Argumentum Ad Nauseam
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Argumentum ad nauseam
- Repeating a statement until nobody cares to respond anymore, then claiming you're right since nobody contradicts you. A favourite variation is to insist you've refuted your opponent's argument previously without ever actually doing so, and then go on to state that you can't help that they didn't understand it.
- While it sounds simplistic, this fallacy can be maddeningly effective. In forum with content rules, the debater is often trying to frustrate their opponent into flaming them, hoping to win by default.
Examples of Argumentum Ad Nauseam include:
- Almost any conversation with Cleverbot will eventually drift into it calling you a computer and insisting that it's a human. This is because it learns from what people say to it. It will pick up phrases that humans use. Thus, with so many humans saying they are human, it will say its human.
- Example: Human A: Im a human named bob. Cleverbot: hi bob. Human B: Who are you? Cleverbot: Im a human named bob.
- in The Big Bang Theory Sheldon 'wins' an argument with Stuart this way.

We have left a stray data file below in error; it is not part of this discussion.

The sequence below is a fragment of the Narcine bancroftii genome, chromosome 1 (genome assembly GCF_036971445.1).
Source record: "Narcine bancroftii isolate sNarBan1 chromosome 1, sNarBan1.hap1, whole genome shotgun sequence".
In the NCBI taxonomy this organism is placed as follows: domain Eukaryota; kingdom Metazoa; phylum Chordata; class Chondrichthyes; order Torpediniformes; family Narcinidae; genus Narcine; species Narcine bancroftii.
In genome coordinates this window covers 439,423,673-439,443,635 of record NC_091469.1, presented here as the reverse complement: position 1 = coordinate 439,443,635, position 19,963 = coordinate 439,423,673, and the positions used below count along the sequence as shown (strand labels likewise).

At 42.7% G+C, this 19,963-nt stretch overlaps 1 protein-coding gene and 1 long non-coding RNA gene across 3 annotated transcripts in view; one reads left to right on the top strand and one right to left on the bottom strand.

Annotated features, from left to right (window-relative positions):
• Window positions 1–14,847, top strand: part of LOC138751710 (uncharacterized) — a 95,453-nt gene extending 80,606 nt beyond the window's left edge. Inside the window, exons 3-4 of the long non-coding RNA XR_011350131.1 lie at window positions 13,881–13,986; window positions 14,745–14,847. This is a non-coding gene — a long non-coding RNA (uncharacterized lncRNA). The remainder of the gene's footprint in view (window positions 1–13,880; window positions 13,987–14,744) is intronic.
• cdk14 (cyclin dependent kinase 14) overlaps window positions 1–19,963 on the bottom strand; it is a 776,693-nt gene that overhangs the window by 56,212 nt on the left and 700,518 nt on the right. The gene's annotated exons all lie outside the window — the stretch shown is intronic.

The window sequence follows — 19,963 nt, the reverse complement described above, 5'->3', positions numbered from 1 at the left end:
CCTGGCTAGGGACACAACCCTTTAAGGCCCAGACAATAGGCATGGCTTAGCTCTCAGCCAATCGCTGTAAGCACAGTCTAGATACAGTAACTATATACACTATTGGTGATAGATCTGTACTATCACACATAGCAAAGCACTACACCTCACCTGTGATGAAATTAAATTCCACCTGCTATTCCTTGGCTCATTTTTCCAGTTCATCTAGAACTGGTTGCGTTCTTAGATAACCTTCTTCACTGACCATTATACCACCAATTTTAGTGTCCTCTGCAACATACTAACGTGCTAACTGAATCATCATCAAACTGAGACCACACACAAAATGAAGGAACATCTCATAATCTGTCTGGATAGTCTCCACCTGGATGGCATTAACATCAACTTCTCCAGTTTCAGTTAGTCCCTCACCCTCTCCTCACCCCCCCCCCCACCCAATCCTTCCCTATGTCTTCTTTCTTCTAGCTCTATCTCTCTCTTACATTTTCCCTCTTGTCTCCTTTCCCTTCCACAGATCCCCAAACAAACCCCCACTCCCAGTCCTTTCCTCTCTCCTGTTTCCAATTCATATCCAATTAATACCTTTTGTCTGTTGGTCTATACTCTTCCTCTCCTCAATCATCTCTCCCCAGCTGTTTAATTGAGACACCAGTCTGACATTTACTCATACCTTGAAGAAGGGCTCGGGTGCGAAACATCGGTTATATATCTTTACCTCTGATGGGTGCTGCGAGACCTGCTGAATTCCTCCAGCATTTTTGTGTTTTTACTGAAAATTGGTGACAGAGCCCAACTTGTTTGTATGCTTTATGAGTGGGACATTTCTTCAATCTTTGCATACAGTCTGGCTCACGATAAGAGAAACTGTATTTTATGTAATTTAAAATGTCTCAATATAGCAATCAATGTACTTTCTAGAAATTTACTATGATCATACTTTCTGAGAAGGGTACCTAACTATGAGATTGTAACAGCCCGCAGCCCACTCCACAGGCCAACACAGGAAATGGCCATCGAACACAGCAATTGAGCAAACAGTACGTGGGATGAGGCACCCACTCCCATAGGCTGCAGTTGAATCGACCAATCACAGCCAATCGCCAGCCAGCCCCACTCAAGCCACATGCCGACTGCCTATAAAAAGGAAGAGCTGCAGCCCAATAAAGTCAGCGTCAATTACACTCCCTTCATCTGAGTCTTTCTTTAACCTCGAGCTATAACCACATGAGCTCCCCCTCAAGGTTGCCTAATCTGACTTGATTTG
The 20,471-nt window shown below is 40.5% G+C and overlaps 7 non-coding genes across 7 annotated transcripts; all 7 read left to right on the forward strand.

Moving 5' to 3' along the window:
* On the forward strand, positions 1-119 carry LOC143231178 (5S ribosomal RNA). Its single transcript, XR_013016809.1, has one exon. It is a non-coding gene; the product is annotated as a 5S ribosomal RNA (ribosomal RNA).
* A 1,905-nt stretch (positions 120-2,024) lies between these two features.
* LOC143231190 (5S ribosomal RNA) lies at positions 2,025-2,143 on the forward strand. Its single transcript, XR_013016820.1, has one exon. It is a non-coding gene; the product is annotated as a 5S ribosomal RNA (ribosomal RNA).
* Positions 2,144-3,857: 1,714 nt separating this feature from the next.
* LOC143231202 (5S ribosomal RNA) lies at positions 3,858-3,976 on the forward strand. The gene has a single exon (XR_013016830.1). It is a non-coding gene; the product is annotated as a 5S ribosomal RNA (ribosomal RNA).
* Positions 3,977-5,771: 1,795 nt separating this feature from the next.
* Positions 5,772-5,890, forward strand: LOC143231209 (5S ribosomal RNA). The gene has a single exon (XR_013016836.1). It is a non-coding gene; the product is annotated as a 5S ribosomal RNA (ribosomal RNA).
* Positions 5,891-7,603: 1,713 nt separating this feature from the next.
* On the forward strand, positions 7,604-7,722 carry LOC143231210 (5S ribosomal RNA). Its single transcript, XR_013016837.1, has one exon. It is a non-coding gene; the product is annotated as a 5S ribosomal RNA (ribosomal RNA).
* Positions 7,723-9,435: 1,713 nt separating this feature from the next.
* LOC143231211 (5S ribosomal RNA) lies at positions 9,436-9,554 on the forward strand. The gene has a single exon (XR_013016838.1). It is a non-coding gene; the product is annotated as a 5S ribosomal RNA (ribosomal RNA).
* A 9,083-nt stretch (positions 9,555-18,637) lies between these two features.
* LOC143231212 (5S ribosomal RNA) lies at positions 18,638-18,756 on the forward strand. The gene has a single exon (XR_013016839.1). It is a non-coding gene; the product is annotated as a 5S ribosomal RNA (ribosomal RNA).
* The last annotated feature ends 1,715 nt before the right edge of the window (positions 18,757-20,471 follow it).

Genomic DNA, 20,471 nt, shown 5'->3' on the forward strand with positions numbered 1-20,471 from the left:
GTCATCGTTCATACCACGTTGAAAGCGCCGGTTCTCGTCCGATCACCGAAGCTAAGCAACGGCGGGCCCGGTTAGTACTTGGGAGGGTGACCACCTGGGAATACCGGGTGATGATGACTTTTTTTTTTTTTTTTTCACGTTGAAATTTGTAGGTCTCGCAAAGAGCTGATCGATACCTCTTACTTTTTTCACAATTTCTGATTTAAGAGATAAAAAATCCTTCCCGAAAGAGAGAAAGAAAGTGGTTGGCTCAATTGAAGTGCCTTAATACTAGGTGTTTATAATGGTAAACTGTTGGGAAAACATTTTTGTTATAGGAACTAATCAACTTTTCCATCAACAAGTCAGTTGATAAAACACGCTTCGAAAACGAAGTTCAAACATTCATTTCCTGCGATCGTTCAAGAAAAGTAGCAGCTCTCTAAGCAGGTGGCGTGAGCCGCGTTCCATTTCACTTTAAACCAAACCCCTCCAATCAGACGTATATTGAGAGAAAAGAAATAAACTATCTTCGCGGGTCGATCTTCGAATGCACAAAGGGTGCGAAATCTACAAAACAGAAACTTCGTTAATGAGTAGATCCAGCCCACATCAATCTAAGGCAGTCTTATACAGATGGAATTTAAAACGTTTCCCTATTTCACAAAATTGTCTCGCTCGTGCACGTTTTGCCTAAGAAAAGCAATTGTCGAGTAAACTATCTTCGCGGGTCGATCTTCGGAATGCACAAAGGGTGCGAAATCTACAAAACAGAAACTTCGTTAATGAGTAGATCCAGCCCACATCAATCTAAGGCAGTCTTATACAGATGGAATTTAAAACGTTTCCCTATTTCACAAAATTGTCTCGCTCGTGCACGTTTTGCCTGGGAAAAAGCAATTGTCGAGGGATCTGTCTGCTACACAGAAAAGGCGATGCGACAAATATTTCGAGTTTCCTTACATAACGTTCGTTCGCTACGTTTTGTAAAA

- This is called the "broken record" technique, and will often be used in customer service situations. If a customer is complaining, you just explain that you can't help them because of a rule. If they try to argue that the rule is invalid or does not apply, you simply repeat the rule.
- A variant on this is the Gish Gallop, a debate tactic wherein a debater will make a long series of assertions and make no attempt to back them up. Because it takes longer to refute a point than to simply assert it, his opponent will be unable to refute all of the assertions, and if they spend all their time attempting to refute each point, will have no time to make any arguments for their own case. At the end of the debate, the Gish Galloper will will point out all of his un-refuted claims and, if applicable, state that his opponent didn't defend his position at all.